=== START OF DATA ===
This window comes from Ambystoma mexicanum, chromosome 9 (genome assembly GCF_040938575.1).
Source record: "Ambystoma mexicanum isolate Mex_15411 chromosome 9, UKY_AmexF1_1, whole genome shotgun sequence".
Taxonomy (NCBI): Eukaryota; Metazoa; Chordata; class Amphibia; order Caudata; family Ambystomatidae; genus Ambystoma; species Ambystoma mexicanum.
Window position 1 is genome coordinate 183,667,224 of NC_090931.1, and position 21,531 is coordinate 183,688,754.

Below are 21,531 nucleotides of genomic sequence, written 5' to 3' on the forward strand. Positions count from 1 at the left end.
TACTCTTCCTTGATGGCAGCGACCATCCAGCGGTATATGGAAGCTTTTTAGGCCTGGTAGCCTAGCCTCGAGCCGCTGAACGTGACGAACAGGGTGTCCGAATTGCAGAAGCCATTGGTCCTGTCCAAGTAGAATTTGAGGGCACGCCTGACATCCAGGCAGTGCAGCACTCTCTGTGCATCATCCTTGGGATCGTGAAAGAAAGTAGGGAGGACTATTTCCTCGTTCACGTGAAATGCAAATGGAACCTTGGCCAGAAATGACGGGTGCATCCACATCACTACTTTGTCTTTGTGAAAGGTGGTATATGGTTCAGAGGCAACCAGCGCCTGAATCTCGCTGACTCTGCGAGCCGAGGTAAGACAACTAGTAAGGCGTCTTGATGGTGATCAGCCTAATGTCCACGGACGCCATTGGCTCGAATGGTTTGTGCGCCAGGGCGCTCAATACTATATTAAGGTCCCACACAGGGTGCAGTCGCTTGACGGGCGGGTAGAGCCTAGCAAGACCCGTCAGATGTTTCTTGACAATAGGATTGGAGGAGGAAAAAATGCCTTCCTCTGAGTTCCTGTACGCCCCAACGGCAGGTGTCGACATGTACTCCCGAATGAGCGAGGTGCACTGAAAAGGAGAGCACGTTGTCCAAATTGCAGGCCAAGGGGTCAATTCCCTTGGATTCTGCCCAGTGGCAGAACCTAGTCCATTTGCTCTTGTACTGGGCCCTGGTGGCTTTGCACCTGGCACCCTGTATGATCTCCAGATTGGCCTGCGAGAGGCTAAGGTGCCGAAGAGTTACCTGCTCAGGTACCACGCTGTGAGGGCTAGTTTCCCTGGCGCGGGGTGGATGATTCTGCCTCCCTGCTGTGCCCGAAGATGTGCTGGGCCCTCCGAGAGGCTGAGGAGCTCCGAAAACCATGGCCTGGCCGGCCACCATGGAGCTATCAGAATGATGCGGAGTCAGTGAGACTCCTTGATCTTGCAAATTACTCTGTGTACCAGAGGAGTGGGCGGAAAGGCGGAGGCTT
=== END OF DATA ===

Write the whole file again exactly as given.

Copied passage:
This window comes from Ambystoma mexicanum, chromosome 9 (genome assembly GCF_040938575.1).
Source record: "Ambystoma mexicanum isolate Mex_15411 chromosome 9, UKY_AmexF1_1, whole genome shotgun sequence".
Taxonomy (NCBI): Eukaryota; Metazoa; Chordata; class Amphibia; order Caudata; family Ambystomatidae; genus Ambystoma; species Ambystoma mexicanum.
Window position 1 is genome coordinate 183,667,224 of NC_090931.1, and position 21,531 is coordinate 183,688,754.

Below are 21,531 nucleotides of genomic sequence, written 5' to 3' on the forward strand. Positions count from 1 at the left end.
TACTCTTCCTTGATGGCAGCGACCATCCAGCGGTATATGGAAGCTTTTTAGGCCTGGTAGCCTAGCCTCGAGCCGCTGAACGTGACGAACAGGGTGTCCGAATTGCAGAAGCCATTGGTCCTGTCCAAGTAGAATTTGAGGGCACGCCTGACATCCAGGCAGTGCAGCACTCTCTGTGCATCATCCTTGGGATCGTGAAAGAAAGTAGGGAGGACTATTTCCTCGTTCACGTGAAATGCAAATGGAACCTTGGCCAGAAATGACGGGTGCATCCACATCACTACTTTGTCTTTGTGAAAGGTGGTATATGGTTCAGAGGCAACCAGCGCCTGAATCTCGCTGACTCTGCGAGCCGAGGTAAGACAACTAGTAAGGCGTCTTGATGGTGATCAGCCTAATGTCCACGGACGCCATTGGCTCGAATGGTTTGTGCGCCAGGGCGCTCAATACTATATTAAGGTCCCACACAGGGTGCAGTCGCTTGACGGGCGGGTAGAGCCTAGCAAGACCCGTCAGATGTTTCTTGACAATAGGATTGGAGGAGGAAAAAATGCCTTCCTCTGAGTTCCTGTACGCCCCAACGGCAGGTGTCGACATGTACTCCCGAATGAGCGAGGTGCACTGAAAAGGAGAGCACGTTGTCCAAATTGCAGGCCAAGGGGTCAATTCCCTTGGATTCTGCCCAGTGGCAGAACCTAGTCCATTTGCTCTTGTACTGGGCCCTGGTGGCTTTGCACCTGGCACCCTGTATGATCTCCAGATTGGCCTGCGAGAGGCTAAGGTGCCGAAGAGTTACCTGCTCAGGTACCACGCTGTGAGGGCTAGTTTCCCTGGCGCGGGGTGGATGATTCTGCCTCCCTGCTGTGCCCGAAGATGTGCTGGGCCCTCCGAGAGGCTGAGGAGCTCCGAAAACCATGGCCTGGCCGGCCACCATGGAGCTATCAGAATGATGCGGAGTCAGTGAGACTCCTTGATCTTGCAAATTACTCTGTGTACCAGAGGAGTGGGCGGAAAGGCGGAGGCTT